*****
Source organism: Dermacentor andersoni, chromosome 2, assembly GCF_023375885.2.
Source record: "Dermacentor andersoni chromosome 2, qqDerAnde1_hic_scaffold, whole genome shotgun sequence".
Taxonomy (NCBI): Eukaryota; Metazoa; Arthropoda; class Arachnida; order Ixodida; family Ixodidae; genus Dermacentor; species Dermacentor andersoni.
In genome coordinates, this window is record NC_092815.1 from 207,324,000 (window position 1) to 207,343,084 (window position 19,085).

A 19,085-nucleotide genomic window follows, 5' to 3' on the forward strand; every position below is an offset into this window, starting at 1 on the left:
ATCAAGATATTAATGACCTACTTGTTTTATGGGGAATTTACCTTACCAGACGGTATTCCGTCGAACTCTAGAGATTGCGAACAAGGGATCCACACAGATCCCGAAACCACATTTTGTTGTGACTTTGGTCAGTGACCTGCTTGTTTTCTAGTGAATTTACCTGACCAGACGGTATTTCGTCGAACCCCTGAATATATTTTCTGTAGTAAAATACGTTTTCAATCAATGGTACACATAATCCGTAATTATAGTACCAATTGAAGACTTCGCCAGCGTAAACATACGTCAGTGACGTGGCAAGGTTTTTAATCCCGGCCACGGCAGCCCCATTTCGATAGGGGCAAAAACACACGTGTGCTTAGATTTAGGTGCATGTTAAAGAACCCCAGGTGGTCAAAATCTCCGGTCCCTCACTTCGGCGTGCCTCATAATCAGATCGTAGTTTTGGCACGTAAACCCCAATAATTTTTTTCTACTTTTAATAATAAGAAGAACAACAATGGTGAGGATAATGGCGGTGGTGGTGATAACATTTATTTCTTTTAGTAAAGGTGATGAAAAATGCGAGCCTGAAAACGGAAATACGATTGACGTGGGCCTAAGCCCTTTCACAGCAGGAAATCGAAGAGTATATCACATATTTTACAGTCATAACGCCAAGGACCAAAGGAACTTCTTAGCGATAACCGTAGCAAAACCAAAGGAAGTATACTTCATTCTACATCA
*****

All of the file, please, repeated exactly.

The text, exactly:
Source organism: Dermacentor andersoni, chromosome 2, assembly GCF_023375885.2.
Source record: "Dermacentor andersoni chromosome 2, qqDerAnde1_hic_scaffold, whole genome shotgun sequence".
Taxonomy (NCBI): Eukaryota; Metazoa; Arthropoda; class Arachnida; order Ixodida; family Ixodidae; genus Dermacentor; species Dermacentor andersoni.
In genome coordinates, this window is record NC_092815.1 from 207,324,000 (window position 1) to 207,343,084 (window position 19,085).

A 19,085-nucleotide genomic window follows, 5' to 3' on the forward strand; every position below is an offset into this window, starting at 1 on the left:
ATCAAGATATTAATGACCTACTTGTTTTATGGGGAATTTACCTTACCAGACGGTATTCCGTCGAACTCTAGAGATTGCGAACAAGGGATCCACACAGATCCCGAAACCACATTTTGTTGTGACTTTGGTCAGTGACCTGCTTGTTTTCTAGTGAATTTACCTGACCAGACGGTATTTCGTCGAACCCCTGAATATATTTTCTGTAGTAAAATACGTTTTCAATCAATGGTACACATAATCCGTAATTATAGTACCAATTGAAGACTTCGCCAGCGTAAACATACGTCAGTGACGTGGCAAGGTTTTTAATCCCGGCCACGGCAGCCCCATTTCGATAGGGGCAAAAACACACGTGTGCTTAGATTTAGGTGCATGTTAAAGAACCCCAGGTGGTCAAAATCTCCGGTCCCTCACTTCGGCGTGCCTCATAATCAGATCGTAGTTTTGGCACGTAAACCCCAATAATTTTTTTCTACTTTTAATAATAAGAAGAACAACAATGGTGAGGATAATGGCGGTGGTGGTGATAACATTTATTTCTTTTAGTAAAGGTGATGAAAAATGCGAGCCTGAAAACGGAAATACGATTGACGTGGGCCTAAGCCCTTTCACAGCAGGAAATCGAAGAGTATATCACATATTTTACAGTCATAACGCCAAGGACCAAAGGAACTTCTTAGCGATAACCGTAGCAAAACCAAAGGAAGTATACTTCATTCTACATCA